In the early days of this blog I put up a link in the box to 'Miss Snark', an acerbic anonymous New York literary agent: I found her blog witty, cutting, refreshing and informative. Shortly afterwards, she stopped posting because, quite simply, the blog was taking over her life and she'd had enough. Recently, I linked to the writer Tess Gerritsen's blog - also witty, honest, vulnerable and informative. A few days ago she decided to stop posting - is this the curse of Literascribe? No, it's because a certain camp of readers took exception to a recent post of hers because they totally failed to perceive its ironic tone. She was subject to such abuse that she decided it wasn't worth going on with the blog in the face of such criticism, misunderstanding and hostility. Can't say I blame her, having read some of the acid comments sent her way.
Both blogs are still up, so you can look at the archive. I recommend both of them - Tess gives us an insight into the self-doubts that beset even a successful professional writer. Miss Snark pulls no punches when it comes to shattering the illusions of self-deceiving aspirant writers. Both give us insight into how publishing works. Often the revelations are not at all comfortable - but if you're going to go into the lion's den yourself, it's best to know the beasties have claws and teeth and hunt in packs.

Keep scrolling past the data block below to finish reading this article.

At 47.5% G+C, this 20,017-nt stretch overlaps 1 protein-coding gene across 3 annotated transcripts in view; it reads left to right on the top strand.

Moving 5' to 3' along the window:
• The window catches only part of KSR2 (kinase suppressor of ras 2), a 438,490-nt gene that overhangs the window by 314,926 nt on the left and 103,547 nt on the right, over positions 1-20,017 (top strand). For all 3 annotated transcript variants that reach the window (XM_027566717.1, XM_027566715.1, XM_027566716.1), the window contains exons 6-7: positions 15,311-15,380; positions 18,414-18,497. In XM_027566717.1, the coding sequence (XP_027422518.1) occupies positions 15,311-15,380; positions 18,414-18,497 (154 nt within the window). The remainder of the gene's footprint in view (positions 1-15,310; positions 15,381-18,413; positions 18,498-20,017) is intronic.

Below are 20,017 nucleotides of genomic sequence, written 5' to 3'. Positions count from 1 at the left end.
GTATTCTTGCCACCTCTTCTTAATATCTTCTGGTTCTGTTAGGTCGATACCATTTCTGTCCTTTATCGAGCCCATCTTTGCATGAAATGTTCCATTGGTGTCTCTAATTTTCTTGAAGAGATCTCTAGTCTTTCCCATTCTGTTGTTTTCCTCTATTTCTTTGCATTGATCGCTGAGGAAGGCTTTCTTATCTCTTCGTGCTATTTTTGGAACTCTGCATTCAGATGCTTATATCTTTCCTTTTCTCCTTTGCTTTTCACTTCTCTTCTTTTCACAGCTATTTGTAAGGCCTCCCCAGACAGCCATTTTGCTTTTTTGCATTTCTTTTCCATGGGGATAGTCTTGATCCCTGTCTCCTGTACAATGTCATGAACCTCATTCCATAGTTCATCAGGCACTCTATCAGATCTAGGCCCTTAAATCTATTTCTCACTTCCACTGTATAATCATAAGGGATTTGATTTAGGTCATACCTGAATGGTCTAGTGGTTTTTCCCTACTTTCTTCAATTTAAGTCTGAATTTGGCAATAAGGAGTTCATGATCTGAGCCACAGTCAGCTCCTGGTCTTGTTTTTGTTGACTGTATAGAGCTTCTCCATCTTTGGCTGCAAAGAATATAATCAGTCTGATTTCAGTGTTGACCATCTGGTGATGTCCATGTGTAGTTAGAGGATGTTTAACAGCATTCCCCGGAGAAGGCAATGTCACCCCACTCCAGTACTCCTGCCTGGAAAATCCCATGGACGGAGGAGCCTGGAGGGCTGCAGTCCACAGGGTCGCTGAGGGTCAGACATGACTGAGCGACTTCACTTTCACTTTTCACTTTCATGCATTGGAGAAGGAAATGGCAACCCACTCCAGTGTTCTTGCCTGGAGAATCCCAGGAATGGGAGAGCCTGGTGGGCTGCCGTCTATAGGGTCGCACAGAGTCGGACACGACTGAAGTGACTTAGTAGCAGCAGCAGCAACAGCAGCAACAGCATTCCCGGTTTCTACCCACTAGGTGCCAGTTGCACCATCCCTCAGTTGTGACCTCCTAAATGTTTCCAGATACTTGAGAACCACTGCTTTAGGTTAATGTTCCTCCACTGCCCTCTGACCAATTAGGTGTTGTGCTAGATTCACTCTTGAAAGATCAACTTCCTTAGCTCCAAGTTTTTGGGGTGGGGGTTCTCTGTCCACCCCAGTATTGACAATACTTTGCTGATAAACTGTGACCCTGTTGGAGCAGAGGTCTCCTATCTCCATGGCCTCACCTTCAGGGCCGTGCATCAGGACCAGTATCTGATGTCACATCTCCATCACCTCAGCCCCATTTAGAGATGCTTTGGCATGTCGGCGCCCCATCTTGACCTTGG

Out of all this we can see the perils of blogging - first, its addictive quality. I cannot ever see myself being one of those people who writes a daily blog. I don't want it to rule my life like that. The second problem, Tess's problem, is more worrying. Most people who read blogs are 'lurkers' - they read, ponder, are appreciative but don't communicate. Of those who do respond, the majority are positive and supportive, making an interesting contribution to discussion. But then there are the Others - and here I may be risking my own blog-existence - who, I have to say, hide in a cowardly manner behind anonymity, who are encouraged by the nature of online communication to unleash hostility, judgementalism, and vituperation, and who in all probability would never dare speak to their victim in such a way if they were actually face to face.
So, my sympathy to Tess. And thank you, Literascribees, for being (so far!) nothing but supportive!